Lowell Huff wrote:No they are not "tricky" manufacture. I believe the reason that Champion quit making them was that there wasn't enough profit or volume to make it a viable proposition.
Because Paterson does not promote their products enough, I think.

foolscape
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Infrared film developer

Post by foolscape » Sun Dec 24, 2006 11:54 pm

My two cents, for what it's worth: before Konica discontinued everything, I bought up as much of their 750 infrared film as I could get my hands on. I still have a few rolls left, as a matter of fact. I have been using the Clayton F76+, and I like the results. Normally a PMK Pyro-maniac, I use the Clayton on the IR film because I don't want the compensating effect of pyro.

Since Mr. Huff seems to be paying attention to this thread, I have a question for him. I read somewhere that a good starting point for developing times for the F76+ is to take D76 and subtract 20%. Is this true? I tend to use oddball films like Foma, Efke, and the like, and it's hard to get good information about them, even on the Massive Dev Chart.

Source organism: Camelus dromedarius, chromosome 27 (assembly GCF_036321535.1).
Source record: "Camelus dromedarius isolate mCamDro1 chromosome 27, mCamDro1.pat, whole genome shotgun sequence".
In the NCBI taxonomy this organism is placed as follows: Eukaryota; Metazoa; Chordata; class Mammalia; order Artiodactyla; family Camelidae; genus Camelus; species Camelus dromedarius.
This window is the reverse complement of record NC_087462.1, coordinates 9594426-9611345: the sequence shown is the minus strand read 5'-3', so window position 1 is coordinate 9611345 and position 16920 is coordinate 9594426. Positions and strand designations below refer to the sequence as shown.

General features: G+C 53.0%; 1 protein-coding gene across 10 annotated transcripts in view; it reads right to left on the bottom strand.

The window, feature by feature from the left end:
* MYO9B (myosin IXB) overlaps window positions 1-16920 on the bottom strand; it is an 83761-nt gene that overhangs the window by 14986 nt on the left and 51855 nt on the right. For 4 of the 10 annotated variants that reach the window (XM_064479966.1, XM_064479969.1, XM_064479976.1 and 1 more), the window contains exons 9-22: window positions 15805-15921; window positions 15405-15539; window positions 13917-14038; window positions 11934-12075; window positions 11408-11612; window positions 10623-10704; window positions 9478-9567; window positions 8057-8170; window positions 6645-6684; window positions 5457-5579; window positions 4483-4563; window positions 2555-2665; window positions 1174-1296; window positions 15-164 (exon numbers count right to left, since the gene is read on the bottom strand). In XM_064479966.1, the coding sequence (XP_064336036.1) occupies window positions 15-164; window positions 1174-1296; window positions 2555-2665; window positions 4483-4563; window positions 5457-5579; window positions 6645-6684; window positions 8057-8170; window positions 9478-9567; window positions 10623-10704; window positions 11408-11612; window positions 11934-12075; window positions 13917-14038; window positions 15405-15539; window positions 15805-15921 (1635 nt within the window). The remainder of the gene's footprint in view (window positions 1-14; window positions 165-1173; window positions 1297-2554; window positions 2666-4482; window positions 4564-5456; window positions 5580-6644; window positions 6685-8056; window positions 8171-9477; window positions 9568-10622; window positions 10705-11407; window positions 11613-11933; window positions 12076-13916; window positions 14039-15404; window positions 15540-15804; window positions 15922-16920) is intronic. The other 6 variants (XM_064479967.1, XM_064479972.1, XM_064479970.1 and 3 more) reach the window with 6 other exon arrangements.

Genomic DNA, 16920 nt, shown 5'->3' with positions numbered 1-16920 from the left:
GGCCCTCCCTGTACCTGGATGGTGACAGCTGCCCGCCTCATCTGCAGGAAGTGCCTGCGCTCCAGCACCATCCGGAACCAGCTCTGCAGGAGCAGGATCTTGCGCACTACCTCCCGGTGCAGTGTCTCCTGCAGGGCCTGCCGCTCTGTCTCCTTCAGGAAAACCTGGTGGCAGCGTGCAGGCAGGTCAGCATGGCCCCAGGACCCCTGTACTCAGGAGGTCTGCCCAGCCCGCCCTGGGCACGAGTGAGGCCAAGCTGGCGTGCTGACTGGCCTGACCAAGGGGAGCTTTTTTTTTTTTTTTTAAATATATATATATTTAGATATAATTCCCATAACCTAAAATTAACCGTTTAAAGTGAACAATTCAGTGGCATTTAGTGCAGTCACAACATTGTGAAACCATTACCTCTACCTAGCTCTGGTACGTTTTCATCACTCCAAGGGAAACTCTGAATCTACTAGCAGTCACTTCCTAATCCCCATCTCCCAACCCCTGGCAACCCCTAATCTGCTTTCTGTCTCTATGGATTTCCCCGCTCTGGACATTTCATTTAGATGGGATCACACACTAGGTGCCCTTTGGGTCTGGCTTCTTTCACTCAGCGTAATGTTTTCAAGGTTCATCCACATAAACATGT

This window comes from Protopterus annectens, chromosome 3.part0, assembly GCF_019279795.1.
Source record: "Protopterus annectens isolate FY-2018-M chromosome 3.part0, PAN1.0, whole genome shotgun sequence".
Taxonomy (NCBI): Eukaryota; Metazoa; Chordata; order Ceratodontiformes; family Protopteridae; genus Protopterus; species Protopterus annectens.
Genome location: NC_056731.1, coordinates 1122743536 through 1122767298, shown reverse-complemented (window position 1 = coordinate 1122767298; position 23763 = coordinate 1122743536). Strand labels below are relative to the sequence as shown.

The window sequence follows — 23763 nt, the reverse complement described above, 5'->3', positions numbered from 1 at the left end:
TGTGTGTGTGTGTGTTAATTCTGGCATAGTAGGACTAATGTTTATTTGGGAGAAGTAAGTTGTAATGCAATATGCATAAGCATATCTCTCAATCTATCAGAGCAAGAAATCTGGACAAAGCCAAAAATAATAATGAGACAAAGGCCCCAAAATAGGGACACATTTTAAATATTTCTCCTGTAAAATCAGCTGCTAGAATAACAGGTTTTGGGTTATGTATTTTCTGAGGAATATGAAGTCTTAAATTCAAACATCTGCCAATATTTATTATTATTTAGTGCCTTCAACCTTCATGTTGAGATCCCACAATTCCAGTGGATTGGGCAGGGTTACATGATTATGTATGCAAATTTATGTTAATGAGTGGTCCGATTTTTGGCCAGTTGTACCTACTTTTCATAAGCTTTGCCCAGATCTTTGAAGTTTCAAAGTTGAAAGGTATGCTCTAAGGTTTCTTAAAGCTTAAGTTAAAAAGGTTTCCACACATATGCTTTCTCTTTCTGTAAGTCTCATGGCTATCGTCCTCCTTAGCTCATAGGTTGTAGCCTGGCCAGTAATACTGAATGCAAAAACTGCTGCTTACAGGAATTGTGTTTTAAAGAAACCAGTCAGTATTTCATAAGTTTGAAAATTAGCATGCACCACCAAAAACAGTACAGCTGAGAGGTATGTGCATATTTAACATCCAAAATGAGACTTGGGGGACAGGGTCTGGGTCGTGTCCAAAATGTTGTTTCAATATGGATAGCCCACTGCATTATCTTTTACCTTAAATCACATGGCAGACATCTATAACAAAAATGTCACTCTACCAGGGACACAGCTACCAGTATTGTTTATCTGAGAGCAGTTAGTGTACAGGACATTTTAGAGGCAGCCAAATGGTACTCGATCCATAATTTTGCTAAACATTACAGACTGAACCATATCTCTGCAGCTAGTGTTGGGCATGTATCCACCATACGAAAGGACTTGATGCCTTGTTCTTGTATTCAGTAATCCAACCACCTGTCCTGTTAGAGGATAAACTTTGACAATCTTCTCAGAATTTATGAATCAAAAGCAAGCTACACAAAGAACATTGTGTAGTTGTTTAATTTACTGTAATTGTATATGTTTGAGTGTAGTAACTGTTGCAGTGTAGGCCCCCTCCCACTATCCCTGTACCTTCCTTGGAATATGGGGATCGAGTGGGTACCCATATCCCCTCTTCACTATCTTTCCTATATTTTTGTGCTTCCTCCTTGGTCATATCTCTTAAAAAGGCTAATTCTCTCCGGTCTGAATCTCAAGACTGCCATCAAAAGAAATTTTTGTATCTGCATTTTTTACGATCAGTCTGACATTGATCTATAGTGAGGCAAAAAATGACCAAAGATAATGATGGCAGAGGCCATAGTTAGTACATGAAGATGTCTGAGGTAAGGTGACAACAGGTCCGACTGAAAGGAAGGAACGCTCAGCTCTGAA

A second question: would F76+ work well as a "stand" developer? What would the best dilution ratio be?

Thanks!
--Gary

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Post by Lowell Huff » Tue Dec 26, 2006 10:59 am

Hello Gary
Thank you for your support. I have times and temps charts that i can email for both hand and machine processing. There is no need to experiment for starting times.
As for foma, Efke films, ect., i have info on those allso. please keep in mind that the chemistry does not know the color of the box thaat the film was shipped. Developing times are based on the E.I., exposure, processing temperature and aggitation. So the starting point for Foma 400 is the same as TRi X in our developer.
STAND DEVELOPMENT, since i am a scientist not a artist, i have never understood why anyone would want to do such a proceedure. It is not scientific. askus@claytonchem.com

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Post by Ornello » Tue Dec 26, 2006 11:30 am